1. You are assuming that the person reading your code is sufficiently fluent in the language (English in this case) that the names are meaningful to them.
  2. Your idea of a meaningful label may not be shared by others. I’ve noticed that this is particularly the case with software, as it seems that all too often the ability to write code and the ability to put a meaningful sentence together are inversely correlated.

The final technique that I employ concerns psychology!  Now one can argue that the failure to pass parameters correctly is due to laziness on behalf of the caller. At the end of the day, this is indeed the case. However, I suspect that in many cases, it’s not because the caller was lazy, but rather it’s because the caller thought they knew what the function parameter ordering is (or should be). A classic example of this of course concerns dates. Being from the UK (or more relevantly – Europe), I grew up thinking of dates as being day / month / year. Here in the USA, they of course use the month / day / year format. Thus when designing a function that needs to be passed the day, month and year, in what order should one declare the parameters? Well in my opinion it’s year, month, day. That is the function should look like this:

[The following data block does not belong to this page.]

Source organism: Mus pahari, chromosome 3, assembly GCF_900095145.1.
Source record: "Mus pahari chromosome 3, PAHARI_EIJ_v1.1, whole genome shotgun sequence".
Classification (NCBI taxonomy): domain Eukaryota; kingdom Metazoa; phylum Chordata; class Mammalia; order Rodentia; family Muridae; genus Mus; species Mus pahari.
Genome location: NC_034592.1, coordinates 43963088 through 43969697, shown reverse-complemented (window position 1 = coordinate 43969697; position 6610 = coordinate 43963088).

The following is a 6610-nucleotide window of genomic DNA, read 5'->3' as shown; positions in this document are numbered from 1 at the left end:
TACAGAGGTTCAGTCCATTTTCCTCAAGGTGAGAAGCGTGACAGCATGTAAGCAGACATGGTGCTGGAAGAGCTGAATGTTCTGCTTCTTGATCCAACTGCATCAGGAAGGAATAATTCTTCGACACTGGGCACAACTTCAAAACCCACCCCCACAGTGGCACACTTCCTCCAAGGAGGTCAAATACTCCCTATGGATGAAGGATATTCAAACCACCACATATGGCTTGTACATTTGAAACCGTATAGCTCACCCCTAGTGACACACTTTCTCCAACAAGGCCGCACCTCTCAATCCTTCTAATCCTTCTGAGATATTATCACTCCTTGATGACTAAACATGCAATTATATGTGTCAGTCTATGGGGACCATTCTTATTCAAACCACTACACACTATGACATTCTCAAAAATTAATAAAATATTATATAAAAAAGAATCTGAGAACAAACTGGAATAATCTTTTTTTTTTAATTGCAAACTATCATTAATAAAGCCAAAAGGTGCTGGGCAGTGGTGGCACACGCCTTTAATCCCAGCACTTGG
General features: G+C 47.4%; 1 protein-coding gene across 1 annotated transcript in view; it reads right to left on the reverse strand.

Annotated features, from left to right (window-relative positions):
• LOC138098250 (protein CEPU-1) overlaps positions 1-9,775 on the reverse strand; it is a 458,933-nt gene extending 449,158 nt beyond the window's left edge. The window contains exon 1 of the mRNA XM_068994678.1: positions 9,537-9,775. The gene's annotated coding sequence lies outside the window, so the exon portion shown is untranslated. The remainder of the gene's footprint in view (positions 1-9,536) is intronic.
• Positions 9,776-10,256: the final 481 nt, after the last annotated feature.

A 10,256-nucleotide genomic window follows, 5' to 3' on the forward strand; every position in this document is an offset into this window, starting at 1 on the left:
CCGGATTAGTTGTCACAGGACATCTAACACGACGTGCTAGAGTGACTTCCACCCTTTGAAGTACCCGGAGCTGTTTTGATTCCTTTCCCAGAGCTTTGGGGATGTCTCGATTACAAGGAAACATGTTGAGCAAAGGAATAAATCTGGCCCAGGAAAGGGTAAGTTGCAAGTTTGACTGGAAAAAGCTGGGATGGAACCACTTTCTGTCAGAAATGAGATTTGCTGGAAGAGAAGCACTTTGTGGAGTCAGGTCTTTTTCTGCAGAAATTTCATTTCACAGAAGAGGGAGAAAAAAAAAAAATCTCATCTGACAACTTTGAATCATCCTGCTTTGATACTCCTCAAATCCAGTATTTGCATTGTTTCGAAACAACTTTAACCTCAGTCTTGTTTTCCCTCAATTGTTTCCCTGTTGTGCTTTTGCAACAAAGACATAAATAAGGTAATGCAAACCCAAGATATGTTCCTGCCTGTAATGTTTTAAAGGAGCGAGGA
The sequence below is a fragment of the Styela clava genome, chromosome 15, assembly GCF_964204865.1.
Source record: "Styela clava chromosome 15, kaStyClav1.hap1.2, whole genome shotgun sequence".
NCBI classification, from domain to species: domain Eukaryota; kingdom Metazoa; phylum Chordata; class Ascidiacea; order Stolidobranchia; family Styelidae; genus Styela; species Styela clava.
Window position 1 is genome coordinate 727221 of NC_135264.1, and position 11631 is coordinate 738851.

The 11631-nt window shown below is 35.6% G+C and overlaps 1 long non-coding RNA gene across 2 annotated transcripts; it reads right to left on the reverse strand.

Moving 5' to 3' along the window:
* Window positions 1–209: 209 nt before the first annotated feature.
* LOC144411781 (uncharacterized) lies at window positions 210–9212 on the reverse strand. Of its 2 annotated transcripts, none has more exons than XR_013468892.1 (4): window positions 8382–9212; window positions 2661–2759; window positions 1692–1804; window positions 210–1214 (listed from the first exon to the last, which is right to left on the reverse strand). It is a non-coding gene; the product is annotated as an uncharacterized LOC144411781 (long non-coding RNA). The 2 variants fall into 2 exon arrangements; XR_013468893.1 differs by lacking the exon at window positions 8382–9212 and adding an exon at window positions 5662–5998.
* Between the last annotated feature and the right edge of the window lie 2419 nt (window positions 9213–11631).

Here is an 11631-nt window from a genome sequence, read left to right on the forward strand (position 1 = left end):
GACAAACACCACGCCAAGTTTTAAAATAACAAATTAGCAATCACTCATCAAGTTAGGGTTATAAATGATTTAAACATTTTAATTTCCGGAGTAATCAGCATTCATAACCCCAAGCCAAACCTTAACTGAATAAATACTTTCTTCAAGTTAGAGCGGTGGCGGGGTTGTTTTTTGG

void foo(int16_t year, MONTH month, uint8_t day)

There are several things to note:

  1. By putting the year first, one causes both Europeans and Americans to think twice. This is where the psychology comes in!
  2. I’ve made the year signed – because it can indeed be negative, whereas the month and day cannot.
  3. I’ve made the month a MONTH data type, thus considerably increasing the likelihood that an attempt to pass a day when a month is required will be flagged by the compiler.
  4. I’ve made the day yet another data type (that maps well on to its expected range). Furthermore, attempts to pass most year values to this parameter will result in a compilation warning.